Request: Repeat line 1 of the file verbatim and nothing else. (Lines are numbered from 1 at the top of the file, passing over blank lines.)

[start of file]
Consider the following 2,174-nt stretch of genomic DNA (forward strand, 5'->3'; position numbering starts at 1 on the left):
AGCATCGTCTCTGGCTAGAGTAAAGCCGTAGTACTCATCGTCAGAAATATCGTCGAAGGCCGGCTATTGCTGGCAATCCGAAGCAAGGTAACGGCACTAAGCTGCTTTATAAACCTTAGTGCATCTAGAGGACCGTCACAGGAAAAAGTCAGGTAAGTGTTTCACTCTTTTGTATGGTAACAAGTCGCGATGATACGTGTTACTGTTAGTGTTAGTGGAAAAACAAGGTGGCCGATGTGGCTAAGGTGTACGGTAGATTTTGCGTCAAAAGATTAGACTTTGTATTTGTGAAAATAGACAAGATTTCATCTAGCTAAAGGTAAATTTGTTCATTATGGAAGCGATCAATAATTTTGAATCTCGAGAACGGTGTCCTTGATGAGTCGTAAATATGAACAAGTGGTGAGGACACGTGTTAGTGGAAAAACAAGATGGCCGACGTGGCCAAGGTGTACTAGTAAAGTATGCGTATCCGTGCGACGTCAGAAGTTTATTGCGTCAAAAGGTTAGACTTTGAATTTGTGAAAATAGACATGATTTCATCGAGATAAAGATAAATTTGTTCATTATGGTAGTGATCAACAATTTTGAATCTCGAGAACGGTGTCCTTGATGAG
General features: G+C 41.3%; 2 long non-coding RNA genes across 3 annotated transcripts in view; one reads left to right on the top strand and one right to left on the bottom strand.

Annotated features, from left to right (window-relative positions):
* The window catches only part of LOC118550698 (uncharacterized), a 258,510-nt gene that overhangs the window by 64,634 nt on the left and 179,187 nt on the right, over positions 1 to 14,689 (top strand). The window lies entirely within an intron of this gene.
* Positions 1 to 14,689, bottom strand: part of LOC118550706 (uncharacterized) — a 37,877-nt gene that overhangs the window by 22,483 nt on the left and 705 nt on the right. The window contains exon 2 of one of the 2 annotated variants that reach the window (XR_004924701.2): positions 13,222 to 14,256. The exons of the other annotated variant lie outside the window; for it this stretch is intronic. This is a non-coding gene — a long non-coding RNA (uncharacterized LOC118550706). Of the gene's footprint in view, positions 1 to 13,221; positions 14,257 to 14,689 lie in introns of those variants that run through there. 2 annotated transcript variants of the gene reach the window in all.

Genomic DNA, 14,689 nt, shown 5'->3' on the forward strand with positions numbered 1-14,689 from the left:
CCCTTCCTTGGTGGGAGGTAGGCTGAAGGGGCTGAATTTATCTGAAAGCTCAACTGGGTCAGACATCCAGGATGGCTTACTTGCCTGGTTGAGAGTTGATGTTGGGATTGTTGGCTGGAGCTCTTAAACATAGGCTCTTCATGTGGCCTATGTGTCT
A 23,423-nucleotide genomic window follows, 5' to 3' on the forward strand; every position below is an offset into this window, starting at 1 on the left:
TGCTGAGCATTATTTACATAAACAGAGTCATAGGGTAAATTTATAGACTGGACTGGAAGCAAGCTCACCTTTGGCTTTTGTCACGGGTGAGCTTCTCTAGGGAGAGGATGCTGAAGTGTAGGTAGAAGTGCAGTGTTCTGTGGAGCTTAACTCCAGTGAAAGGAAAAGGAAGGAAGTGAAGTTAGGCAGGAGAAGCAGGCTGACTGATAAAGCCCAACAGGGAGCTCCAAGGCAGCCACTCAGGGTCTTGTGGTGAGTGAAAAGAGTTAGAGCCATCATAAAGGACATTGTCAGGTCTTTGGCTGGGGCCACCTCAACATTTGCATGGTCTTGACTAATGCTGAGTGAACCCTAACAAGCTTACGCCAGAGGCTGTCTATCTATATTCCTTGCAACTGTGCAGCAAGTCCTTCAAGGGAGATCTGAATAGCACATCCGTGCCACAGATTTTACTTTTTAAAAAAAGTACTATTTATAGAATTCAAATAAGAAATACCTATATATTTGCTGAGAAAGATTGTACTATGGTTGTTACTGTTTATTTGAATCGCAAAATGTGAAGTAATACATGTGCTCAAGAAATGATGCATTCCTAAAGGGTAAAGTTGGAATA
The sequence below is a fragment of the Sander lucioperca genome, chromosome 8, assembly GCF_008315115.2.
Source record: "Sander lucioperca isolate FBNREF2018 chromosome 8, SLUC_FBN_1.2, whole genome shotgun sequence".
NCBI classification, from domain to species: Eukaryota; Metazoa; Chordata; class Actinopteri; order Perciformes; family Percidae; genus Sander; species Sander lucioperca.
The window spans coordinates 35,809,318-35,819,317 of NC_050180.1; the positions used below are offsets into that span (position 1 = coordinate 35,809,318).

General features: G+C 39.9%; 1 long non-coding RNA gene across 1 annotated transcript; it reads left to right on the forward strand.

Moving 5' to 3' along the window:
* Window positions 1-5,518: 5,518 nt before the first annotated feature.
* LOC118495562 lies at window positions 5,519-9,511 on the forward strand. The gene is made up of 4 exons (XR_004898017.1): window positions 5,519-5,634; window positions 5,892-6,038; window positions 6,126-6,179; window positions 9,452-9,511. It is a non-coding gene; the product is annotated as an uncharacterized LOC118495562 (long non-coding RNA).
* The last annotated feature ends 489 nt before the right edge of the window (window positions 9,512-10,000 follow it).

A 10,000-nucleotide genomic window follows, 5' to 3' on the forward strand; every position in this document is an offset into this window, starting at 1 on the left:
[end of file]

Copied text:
Consider the following 2,174-nt stretch of genomic DNA (forward strand, 5'->3'; position numbering starts at 1 on the left):